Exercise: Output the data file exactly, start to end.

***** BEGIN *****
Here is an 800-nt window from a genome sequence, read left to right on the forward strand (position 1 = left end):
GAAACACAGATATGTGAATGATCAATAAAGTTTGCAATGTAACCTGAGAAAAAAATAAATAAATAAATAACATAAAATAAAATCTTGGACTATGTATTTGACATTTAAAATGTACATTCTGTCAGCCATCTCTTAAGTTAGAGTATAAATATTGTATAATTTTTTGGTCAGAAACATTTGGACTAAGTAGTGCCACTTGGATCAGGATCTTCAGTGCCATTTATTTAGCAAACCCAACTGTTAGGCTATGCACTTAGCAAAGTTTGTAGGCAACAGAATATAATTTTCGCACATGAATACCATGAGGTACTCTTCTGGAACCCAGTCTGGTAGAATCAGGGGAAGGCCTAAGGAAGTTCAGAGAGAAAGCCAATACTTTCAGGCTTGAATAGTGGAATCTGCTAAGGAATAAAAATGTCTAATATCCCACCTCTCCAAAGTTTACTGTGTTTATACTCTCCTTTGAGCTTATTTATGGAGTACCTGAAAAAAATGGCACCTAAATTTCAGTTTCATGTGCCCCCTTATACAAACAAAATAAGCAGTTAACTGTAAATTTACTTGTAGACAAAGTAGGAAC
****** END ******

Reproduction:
Here is an 800-nt window from a genome sequence, read left to right on the forward strand (position 1 = left end):
GAAACACAGATATGTGAATGATCAATAAAGTTTGCAATGTAACCTGAGAAAAAAATAAATAAATAAATAACATAAAATAAAATCTTGGACTATGTATTTGACATTTAAAATGTACATTCTGTCAGCCATCTCTTAAGTTAGAGTATAAATATTGTATAATTTTTTGGTCAGAAACATTTGGACTAAGTAGTGCCACTTGGATCAGGATCTTCAGTGCCATTTATTTAGCAAACCCAACTGTTAGGCTATGCACTTAGCAAAGTTTGTAGGCAACAGAATATAATTTTCGCACATGAATACCATGAGGTACTCTTCTGGAACCCAGTCTGGTAGAATCAGGGGAAGGCCTAAGGAAGTTCAGAGAGAAAGCCAATACTTTCAGGCTTGAATAGTGGAATCTGCTAAGGAATAAAAATGTCTAATATCCCACCTCTCCAAAGTTTACTGTGTTTATACTCTCCTTTGAGCTTATTTATGGAGTACCTGAAAAAAATGGCACCTAAATTTCAGTTTCATGTGCCCCCTTATACAAACAAAATAAGCAGTTAACTGTAAATTTACTTGTAGACAAAGTAGGAAC